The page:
SPECIAL REPORT: Premiership Rugby facing an escalating jobs crisis

SPECIAL REPORT: Premiership Rugby facing an escalating jobs crisis with record numbers of established players set to find themselves out of work as clubs feel the squeeze of Covid-19 and salary cap cuts

  • The Rugby Players’ Association say 70 players will be without a club this summer 
  • Contract offers have not been forthcoming, leaving players seeking other jobs
  • Many could be forced into early retirement as the cost of living crisis hits
  • Clubs are cutting at least £1m from their wage bill to fit under the new £5m cap
  • Some teams cannot even afford to hit their salary cap allowance due to Covid-19

The showbiz end of the Premiership season is filled with glitzy black-tie awards nights but an escalating jobs crisis means a number of players are facing a far less glamorous finale.

Record numbers of established players will find themselves out of work over the coming weeks, forced into early retirement as clubs feel the squeeze of Covid-19 and salary cap cuts.

Some contract offers have slipped to £25,000 — well below the average UK salary — or nothing at all, leaving players facing a cost of living crisis, or seeking alternative career plans.

The Rugby Players’ Association believe that 70 players will be without a club this summer

‘The market is worse than it has ever been,’ said former England scrum-half Joe Simpson, who is looking at positions in the finance world. ‘The club owners dictate their costs and with the salary cap cuts starting to bite, clubs are having to cut their squads by two or three players.

‘With no relegation, there’s no fear factor from the bottom teams to pad out their squads. There’s not a great market or demand, so I could be in a new career in a couple of months’ time. I’ll stay in shape over the next four months and if something came up that would be brilliant.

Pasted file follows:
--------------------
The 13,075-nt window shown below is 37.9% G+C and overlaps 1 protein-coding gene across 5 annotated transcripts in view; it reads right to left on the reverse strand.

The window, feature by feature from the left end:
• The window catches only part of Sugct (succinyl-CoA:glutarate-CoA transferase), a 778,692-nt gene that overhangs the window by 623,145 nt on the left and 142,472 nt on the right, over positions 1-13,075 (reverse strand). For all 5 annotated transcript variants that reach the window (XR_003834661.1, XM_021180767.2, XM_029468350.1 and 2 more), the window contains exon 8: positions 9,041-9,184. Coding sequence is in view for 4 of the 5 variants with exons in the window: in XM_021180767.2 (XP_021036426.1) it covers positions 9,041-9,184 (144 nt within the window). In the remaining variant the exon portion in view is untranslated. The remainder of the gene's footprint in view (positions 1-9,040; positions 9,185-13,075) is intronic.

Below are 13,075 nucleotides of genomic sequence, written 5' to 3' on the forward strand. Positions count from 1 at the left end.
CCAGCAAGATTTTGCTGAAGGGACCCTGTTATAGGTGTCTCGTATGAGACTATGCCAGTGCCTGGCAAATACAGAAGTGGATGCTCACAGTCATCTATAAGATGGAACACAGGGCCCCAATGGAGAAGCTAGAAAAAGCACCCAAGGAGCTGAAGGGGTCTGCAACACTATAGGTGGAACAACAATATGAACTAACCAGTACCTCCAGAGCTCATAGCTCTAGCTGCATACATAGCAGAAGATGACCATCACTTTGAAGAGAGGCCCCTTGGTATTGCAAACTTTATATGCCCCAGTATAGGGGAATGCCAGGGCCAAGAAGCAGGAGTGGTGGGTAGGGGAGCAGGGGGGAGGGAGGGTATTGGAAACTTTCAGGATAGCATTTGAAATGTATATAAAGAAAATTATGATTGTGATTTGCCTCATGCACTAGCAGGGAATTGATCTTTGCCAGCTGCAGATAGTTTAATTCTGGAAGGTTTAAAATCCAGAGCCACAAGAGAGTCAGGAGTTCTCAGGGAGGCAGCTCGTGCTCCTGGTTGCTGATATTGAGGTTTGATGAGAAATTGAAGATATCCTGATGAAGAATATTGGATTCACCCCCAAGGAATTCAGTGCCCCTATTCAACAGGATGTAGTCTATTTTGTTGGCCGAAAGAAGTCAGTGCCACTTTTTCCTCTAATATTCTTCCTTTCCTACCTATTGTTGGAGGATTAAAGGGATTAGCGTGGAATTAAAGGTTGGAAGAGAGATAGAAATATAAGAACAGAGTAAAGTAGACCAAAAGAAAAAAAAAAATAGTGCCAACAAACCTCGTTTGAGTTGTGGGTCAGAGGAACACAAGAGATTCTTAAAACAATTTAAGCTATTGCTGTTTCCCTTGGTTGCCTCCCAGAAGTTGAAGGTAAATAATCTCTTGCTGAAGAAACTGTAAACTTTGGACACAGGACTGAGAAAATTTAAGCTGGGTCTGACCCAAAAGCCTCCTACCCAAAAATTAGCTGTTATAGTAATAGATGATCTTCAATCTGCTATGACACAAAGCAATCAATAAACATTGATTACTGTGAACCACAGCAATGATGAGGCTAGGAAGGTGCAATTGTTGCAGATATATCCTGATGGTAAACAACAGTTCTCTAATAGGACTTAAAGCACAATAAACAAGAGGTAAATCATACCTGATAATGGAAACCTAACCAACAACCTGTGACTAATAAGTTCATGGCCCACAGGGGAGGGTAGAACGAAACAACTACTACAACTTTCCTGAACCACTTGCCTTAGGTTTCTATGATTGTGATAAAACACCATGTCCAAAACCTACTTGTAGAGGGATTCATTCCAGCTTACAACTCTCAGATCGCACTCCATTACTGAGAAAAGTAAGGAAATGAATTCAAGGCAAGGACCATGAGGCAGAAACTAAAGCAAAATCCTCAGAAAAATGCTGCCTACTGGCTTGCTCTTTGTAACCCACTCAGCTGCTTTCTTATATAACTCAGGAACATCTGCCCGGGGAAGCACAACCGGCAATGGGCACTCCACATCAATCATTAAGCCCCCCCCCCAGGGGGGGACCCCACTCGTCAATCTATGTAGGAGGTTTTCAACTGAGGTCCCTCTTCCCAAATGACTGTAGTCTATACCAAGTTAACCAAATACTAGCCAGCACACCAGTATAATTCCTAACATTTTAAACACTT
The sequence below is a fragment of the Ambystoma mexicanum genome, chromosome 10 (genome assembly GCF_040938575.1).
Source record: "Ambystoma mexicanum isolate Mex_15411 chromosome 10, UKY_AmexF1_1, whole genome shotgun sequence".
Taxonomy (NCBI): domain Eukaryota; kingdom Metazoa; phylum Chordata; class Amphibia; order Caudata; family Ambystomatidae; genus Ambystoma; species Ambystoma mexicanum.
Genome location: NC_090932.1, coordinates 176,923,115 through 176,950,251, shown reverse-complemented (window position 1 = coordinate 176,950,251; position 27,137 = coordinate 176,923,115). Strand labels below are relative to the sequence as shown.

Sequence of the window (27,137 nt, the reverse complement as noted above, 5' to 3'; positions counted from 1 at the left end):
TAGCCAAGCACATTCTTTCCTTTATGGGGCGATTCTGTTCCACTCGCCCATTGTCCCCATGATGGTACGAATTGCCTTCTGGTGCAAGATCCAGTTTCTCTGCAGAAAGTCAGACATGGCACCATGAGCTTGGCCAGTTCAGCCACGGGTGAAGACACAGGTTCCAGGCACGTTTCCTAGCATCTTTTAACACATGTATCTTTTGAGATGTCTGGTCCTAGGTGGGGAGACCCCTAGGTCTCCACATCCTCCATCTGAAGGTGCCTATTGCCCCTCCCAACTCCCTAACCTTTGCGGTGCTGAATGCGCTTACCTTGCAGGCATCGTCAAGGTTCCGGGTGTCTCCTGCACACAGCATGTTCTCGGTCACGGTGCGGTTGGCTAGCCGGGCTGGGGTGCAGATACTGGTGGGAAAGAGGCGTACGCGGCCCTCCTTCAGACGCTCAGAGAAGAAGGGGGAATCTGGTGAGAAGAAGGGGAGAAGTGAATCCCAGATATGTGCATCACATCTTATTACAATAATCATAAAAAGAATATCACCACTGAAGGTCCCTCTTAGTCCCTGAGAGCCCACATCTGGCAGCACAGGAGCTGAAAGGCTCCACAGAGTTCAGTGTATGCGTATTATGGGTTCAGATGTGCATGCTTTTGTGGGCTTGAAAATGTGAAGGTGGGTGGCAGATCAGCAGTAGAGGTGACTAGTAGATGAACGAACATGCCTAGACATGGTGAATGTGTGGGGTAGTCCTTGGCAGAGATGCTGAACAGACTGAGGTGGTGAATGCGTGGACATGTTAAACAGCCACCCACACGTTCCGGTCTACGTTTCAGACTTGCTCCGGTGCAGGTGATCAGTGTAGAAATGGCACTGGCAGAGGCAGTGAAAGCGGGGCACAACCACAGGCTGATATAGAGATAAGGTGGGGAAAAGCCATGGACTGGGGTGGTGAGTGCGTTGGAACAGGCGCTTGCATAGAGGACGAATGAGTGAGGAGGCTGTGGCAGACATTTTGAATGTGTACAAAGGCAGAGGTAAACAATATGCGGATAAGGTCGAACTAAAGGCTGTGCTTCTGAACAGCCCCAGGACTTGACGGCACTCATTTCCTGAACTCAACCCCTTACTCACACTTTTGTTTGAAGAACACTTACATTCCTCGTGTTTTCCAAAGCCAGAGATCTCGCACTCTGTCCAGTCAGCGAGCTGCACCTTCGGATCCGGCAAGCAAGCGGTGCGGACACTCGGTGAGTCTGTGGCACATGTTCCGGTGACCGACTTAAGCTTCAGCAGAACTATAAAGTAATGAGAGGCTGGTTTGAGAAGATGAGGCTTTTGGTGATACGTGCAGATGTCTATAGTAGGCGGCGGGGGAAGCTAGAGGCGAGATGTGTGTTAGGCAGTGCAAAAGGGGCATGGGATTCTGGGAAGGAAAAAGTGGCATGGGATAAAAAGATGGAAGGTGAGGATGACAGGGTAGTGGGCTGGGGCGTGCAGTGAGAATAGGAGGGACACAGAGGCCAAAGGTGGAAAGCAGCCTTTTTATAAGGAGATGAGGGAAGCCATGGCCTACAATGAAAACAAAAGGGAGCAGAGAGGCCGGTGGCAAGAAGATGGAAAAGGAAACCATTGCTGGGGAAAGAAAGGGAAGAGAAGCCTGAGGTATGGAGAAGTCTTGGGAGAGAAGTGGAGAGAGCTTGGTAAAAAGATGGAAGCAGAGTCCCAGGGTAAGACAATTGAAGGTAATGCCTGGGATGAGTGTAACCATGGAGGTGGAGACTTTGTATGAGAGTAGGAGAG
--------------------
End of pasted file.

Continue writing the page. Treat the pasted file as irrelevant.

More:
‘I always knew the real world was coming at some point. I’ve got a diploma in economics. I feel like I’ve got three more seasons left in me but if I have to retire at 33 because there aren’t the jobs or economy for it then I’ll walk away with a fully functioning body and fond memories.’

Clubs are cutting at least a million pounds from their wage bill to come under the new £5million cap. Some clubs cannot even afford to hit their salary cap allowance, while opportunities in France have dried up due to quotas on domestic players.

Former England scrum-half Joe Simpson says that ‘the market is worse than it has ever been’

According to the Rugby Players’ Association, there will 70 players without a club this summer — 20 more than last year — and all of their members are offered a confidential counselling service. The pool of players out of work includes Mike Brown, Marcus Watson, Rob Miller, Mitch Eadie, Luther Burrell and Nick Auterac.

‘I was told in January that I wasn’t going to be kept on,’ said Auterac, the 29-year-old Northampton prop. ‘I didn’t really expect this to be my last season but at the moment there’s absolutely nothing. I want to keep playing but as things stand, I’m calling it a day. It’s tough because at 29 I’m arguably coming into a prop’s prime.